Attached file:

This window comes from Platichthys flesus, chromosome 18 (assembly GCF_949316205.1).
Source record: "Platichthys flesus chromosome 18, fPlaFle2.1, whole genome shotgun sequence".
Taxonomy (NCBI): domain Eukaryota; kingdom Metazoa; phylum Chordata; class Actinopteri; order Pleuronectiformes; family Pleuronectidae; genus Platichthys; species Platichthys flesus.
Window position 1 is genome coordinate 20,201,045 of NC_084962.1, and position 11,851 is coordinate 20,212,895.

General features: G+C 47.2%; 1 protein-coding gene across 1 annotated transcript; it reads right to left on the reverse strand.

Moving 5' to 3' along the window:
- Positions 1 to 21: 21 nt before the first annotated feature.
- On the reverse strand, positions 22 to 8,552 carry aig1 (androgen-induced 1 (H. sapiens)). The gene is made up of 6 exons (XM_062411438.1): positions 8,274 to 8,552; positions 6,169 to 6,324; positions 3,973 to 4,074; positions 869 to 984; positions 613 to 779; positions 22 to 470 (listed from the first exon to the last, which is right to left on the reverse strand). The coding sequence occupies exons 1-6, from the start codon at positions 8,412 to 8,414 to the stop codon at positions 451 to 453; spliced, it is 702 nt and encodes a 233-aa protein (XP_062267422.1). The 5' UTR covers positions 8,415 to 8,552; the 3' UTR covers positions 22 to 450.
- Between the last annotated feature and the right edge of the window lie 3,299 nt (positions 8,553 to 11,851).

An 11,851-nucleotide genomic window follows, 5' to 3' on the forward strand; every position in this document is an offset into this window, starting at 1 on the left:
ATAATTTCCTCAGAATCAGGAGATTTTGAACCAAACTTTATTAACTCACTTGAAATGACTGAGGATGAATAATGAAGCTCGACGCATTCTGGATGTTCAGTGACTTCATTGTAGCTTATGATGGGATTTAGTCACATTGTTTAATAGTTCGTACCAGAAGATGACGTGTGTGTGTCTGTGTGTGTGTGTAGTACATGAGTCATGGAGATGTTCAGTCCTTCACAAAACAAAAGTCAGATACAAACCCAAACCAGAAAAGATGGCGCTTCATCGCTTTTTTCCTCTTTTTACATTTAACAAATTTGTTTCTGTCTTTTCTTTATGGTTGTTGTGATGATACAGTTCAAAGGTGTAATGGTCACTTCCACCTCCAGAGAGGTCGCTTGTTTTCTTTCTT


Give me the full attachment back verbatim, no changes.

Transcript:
This window comes from Platichthys flesus, chromosome 18 (assembly GCF_949316205.1).
Source record: "Platichthys flesus chromosome 18, fPlaFle2.1, whole genome shotgun sequence".
Taxonomy (NCBI): domain Eukaryota; kingdom Metazoa; phylum Chordata; class Actinopteri; order Pleuronectiformes; family Pleuronectidae; genus Platichthys; species Platichthys flesus.
Window position 1 is genome coordinate 20,201,045 of NC_084962.1, and position 11,851 is coordinate 20,212,895.

General features: G+C 47.2%; 1 protein-coding gene across 1 annotated transcript; it reads right to left on the reverse strand.

Moving 5' to 3' along the window:
- Positions 1 to 21: 21 nt before the first annotated feature.
- On the reverse strand, positions 22 to 8,552 carry aig1 (androgen-induced 1 (H. sapiens)). The gene is made up of 6 exons (XM_062411438.1): positions 8,274 to 8,552; positions 6,169 to 6,324; positions 3,973 to 4,074; positions 869 to 984; positions 613 to 779; positions 22 to 470 (listed from the first exon to the last, which is right to left on the reverse strand). The coding sequence occupies exons 1-6, from the start codon at positions 8,412 to 8,414 to the stop codon at positions 451 to 453; spliced, it is 702 nt and encodes a 233-aa protein (XP_062267422.1). The 5' UTR covers positions 8,415 to 8,552; the 3' UTR covers positions 22 to 450.
- Between the last annotated feature and the right edge of the window lie 3,299 nt (positions 8,553 to 11,851).

An 11,851-nucleotide genomic window follows, 5' to 3' on the forward strand; every position in this document is an offset into this window, starting at 1 on the left:
ATAATTTCCTCAGAATCAGGAGATTTTGAACCAAACTTTATTAACTCACTTGAAATGACTGAGGATGAATAATGAAGCTCGACGCATTCTGGATGTTCAGTGACTTCATTGTAGCTTATGATGGGATTTAGTCACATTGTTTAATAGTTCGTACCAGAAGATGACGTGTGTGTGTCTGTGTGTGTGTGTAGTACATGAGTCATGGAGATGTTCAGTCCTTCACAAAACAAAAGTCAGATACAAACCCAAACCAGAAAAGATGGCGCTTCATCGCTTTTTTCCTCTTTTTACATTTAACAAATTTGTTTCTGTCTTTTCTTTATGGTTGTTGTGATGATACAGTTCAAAGGTGTAATGGTCACTTCCACCTCCAGAGAGGTCGCTTGTTTTCTTTCTT